Hackal said Sachem East, Longwood, the Connetquot Thunderbirds and Patchogue-Medford Raiders will all be tough to beat, but he believes his team is up for the challenge.

“It is all up to them how much they want to put into it,” he said. “We’ve got to perform.”

It is always tough to win on the road, but Hackal said: “We are getting better at adjusting to the different lanes. Many of our guys have been bowling in different leagues throughout the year, which is helping to improve their game.”

Hackal knows this could be a special season for his team.

“A number of things could happen,” he said. “This could be really good. It should be interesting.”

11/03/10 8:04pm


GEORGE FAELLA PHOTO Bishop McGann-Mercy punter Keith Schroeher was pressured by Port Jefferson's Hugh Roden.


There were four minutes left in the fourth quarter of Friday night’s Suffolk County Division IV football game between the Port Jefferson Royals and the Bishop McGann-Mercy Monarchs and the Royals were clinging to a 20-12 lead. The Monarchs, who were able to move the ball on the ground all game long, were, once again, on the march.

McGann-Mercy had the ball on the Port Jefferson 22-yard line with plenty of time left on the clock. In fact, McGann-Mercy Coach Joe Read said he wondered if his team was going to score and leave too much time on the clock for Port Jefferson to strike back.

But Read and the Monarchs never got the opportunity to find out. Quarterback Keith Schroeher and running back Rob Terry bumped into each other on an attempted handoff. The ball squirted loose, the Royals recovered and held on for a 20-12 win.

“It was a great game,” Read said. “We fought right down to the end. This was the kind of team we knew we could be all year.”

With the Monarchs (2-6) finally reasonably healthy, it showed as they drove the ball downfield behind the running of Pat Stepnoski (175 yards on 22 carries) and Terry (130 yards on 15 carries). Midway through the first quarter, Stepnoski ripped off a 28-yard run, setting up Terry’s eight-yard drive up the middle for a touchdown.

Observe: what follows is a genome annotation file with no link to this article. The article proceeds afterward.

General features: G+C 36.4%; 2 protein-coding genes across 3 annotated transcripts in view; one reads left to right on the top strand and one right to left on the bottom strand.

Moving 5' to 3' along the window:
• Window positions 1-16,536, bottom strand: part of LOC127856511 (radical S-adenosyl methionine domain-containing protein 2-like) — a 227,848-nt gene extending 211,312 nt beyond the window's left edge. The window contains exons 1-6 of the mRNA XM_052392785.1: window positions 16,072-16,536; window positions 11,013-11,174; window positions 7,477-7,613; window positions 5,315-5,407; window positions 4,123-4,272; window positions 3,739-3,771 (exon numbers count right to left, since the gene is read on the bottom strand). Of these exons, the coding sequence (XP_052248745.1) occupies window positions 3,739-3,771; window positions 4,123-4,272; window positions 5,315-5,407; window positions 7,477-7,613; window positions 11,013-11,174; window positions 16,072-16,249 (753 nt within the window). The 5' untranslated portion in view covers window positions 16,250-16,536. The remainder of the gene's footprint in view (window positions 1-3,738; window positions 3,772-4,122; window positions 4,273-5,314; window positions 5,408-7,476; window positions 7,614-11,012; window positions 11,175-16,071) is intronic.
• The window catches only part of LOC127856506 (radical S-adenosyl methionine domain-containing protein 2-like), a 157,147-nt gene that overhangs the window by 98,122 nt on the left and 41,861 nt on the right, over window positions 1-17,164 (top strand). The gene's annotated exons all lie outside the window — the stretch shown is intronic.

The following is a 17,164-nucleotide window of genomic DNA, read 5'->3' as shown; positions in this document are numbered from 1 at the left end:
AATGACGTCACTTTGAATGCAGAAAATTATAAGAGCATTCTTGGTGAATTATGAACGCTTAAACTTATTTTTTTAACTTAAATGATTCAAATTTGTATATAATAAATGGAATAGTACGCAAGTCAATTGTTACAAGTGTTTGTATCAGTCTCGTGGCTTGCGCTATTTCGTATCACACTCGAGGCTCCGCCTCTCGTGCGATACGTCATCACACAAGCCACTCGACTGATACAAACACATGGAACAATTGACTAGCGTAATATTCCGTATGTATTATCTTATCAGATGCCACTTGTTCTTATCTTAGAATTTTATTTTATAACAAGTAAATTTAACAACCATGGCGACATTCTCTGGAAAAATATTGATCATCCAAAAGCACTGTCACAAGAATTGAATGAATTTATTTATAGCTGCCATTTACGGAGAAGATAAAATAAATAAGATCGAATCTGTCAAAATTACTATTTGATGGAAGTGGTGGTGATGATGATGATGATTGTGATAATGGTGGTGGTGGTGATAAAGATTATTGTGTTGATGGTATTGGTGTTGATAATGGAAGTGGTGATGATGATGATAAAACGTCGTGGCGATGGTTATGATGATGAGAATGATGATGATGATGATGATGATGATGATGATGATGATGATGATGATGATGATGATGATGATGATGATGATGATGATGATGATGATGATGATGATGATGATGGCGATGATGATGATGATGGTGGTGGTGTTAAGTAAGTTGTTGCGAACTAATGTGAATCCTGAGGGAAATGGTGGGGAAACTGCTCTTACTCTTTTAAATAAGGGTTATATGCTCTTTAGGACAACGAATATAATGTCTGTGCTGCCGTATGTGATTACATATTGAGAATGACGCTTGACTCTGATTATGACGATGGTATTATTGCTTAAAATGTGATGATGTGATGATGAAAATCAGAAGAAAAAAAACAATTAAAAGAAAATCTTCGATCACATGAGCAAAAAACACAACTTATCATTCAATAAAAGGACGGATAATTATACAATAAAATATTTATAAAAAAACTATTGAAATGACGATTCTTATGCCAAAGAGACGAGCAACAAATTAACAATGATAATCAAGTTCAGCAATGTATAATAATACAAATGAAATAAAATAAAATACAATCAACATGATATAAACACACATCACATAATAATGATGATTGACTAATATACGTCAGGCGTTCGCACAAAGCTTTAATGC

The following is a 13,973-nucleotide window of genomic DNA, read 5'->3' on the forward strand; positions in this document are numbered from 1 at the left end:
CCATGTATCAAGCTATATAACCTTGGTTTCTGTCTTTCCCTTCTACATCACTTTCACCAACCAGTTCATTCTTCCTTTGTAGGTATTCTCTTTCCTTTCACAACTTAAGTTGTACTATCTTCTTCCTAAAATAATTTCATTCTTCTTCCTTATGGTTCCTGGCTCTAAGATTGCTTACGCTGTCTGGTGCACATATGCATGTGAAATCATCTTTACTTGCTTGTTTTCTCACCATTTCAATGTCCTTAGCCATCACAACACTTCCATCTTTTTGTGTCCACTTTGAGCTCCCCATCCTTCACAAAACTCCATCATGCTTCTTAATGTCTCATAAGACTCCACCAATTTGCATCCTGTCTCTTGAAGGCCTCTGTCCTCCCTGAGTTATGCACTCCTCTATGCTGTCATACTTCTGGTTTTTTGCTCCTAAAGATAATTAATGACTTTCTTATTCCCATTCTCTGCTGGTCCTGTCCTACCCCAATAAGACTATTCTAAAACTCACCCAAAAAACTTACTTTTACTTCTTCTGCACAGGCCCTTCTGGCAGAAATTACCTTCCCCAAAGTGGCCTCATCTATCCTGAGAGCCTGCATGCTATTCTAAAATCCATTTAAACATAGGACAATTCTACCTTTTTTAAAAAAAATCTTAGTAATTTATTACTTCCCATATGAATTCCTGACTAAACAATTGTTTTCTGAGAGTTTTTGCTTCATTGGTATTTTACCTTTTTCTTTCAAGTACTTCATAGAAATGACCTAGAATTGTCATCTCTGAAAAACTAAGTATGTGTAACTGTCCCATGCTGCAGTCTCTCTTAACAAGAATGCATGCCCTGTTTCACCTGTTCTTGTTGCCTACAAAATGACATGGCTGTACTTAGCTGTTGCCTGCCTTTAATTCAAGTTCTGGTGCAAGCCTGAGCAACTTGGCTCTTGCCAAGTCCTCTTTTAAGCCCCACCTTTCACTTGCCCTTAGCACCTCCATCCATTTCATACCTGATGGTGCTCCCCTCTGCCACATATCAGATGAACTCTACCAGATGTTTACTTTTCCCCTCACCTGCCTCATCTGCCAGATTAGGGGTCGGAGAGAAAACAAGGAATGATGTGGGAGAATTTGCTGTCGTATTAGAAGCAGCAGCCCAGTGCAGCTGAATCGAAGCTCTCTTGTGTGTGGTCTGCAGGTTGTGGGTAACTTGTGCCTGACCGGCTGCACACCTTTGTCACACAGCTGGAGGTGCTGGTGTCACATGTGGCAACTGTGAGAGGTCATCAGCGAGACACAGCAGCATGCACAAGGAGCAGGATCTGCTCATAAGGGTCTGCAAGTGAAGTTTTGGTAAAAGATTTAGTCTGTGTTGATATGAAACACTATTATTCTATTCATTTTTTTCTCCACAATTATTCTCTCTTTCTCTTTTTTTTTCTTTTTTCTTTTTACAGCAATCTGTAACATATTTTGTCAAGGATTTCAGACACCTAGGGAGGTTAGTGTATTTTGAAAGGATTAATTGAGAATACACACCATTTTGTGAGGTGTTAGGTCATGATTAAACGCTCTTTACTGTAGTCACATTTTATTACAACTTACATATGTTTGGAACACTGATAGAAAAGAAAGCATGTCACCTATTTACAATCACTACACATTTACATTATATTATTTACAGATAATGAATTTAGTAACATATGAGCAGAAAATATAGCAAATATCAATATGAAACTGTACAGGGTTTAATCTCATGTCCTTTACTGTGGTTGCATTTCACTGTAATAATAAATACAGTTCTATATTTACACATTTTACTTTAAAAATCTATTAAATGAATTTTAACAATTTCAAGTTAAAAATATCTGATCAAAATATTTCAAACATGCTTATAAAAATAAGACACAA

The McGann-Mercy defense then stopped a long Port Jefferson drive at the Monarchs’ 10. Again, the Monarchs, behind a 40-yard run by Stepnoski, threatened to score. But a holding penalty deep in Port Jefferson territory stalled the drive.

“We shocked Port Jefferson,” Read said. “Pat ran like his old self. Rob was phenomenal with his blocking and running. They didn’t expect us to run right at them.”

Still, the Monarchs led by only six points.

Early in the second quarter, one play after Schroeher almost intercepted a pass on defense, Port Jefferson quarterback Dan Serignese (4 of 6 for 84 yards) threw a four-yard touchdown pass to Brady Colucci to tie the score.

At halftime, Read reminded his team: “We did everything we needed to do. Let’s keep doing this.”

But the Royals (4-4) opened the third quarter with a long drive, mostly on the ground, and took a 13-6 lead on Dylan Ernst’s 58-yard touchdown gallop. Ernst gained 145 yards on 13 carries. It became 20-6 when Serignese hit Colucci again with another four-yard scoring pass.

McGann-Mercy mounted a comeback early in the fourth quarter when Schroeher scrambled 30 yards to the Port Jefferson 1. Terry then scored to trim the Royals’ lead to 20-12.

The Monarchs had a golden opportunity to tie the score late in the game. But Port Jefferson recovered the botched handoff. McGann-Mercy got the ball back one last time, at midfield with 10 seconds left. But time simply ran out on the Monarchs’ hopes for a miracle finish.

Nonetheless, Read was proud of the way his team battled every inch of the way.

“I am so glad we played like this at the end of the season,” he said. “In football, the kids put in so much preparation, so much work. The hard work was working. There are some things that are out of our control. Bad luck is bad luck. Our kids are keeping their heads high. These kids will work to be better.”